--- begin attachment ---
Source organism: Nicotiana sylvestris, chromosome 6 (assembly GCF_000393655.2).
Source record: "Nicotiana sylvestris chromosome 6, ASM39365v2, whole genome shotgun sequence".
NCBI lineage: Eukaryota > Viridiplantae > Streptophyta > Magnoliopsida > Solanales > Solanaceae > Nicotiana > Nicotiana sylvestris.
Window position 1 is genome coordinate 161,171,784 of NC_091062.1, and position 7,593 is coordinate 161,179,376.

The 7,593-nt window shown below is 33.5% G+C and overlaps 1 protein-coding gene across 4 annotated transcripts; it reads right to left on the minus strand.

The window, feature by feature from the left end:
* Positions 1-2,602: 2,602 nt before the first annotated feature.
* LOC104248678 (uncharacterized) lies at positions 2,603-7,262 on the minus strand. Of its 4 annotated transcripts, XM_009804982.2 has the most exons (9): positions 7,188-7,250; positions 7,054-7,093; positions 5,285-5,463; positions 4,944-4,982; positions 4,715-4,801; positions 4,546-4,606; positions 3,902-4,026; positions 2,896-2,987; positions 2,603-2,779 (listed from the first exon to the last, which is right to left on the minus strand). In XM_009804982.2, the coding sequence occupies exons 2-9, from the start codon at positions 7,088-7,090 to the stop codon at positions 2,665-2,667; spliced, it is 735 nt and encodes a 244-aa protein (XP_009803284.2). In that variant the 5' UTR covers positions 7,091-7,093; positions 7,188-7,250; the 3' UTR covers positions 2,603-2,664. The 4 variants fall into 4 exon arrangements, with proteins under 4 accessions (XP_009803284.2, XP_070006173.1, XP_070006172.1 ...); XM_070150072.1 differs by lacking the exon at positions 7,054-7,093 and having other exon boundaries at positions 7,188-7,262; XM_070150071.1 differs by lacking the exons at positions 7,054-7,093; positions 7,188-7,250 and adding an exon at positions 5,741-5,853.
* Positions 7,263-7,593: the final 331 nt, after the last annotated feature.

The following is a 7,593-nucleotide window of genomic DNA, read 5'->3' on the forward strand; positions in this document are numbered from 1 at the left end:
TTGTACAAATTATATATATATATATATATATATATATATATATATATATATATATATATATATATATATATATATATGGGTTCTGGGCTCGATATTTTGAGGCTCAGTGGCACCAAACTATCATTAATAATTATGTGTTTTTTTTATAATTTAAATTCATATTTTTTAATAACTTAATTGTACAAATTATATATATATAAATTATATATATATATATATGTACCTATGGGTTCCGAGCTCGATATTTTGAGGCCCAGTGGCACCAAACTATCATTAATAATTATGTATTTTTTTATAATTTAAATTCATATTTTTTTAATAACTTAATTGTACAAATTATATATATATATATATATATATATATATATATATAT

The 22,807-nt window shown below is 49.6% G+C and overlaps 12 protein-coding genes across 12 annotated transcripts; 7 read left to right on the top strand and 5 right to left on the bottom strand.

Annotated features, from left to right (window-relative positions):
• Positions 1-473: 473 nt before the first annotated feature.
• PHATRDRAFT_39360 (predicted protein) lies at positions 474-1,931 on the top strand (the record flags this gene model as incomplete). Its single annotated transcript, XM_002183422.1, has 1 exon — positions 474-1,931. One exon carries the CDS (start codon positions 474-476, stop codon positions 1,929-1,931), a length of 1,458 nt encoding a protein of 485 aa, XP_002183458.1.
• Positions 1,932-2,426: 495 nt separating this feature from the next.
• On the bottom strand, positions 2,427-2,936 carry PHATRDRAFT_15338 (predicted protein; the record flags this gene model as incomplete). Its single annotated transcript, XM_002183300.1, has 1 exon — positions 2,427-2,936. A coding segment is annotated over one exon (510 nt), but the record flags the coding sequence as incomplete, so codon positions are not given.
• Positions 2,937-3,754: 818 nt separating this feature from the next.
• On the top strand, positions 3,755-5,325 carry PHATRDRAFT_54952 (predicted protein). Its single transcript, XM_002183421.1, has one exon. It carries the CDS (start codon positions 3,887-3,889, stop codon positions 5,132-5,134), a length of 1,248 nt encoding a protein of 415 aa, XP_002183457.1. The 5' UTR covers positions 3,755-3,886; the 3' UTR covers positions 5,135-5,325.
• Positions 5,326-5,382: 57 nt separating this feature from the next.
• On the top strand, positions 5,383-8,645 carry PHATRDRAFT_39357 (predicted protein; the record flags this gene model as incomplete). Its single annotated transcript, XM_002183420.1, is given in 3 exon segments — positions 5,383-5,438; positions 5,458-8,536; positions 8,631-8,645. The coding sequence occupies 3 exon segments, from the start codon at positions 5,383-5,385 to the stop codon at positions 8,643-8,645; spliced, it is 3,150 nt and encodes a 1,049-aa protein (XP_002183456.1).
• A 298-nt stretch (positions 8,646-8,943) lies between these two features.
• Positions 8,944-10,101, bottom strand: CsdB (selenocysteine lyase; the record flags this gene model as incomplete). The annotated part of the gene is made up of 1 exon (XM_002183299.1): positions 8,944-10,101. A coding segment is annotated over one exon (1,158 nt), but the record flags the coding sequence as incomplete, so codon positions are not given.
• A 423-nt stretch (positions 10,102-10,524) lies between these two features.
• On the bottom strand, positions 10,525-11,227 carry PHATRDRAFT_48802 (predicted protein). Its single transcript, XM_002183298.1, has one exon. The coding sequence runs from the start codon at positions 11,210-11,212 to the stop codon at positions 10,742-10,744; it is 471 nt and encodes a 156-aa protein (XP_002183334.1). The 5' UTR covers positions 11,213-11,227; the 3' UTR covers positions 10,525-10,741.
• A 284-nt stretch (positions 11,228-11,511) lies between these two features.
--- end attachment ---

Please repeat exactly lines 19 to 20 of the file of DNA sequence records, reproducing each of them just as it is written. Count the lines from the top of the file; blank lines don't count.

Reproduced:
• On the top strand, positions 3,755-5,325 carry PHATRDRAFT_54952 (predicted protein). Its single transcript, XM_002183421.1, has one exon. It carries the CDS (start codon positions 3,887-3,889, stop codon positions 5,132-5,134), a length of 1,248 nt encoding a protein of 415 aa, XP_002183457.1. The 5' UTR covers positions 3,755-3,886; the 3' UTR covers positions 5,135-5,325.
• Positions 5,326-5,382: 57 nt separating this feature from the next.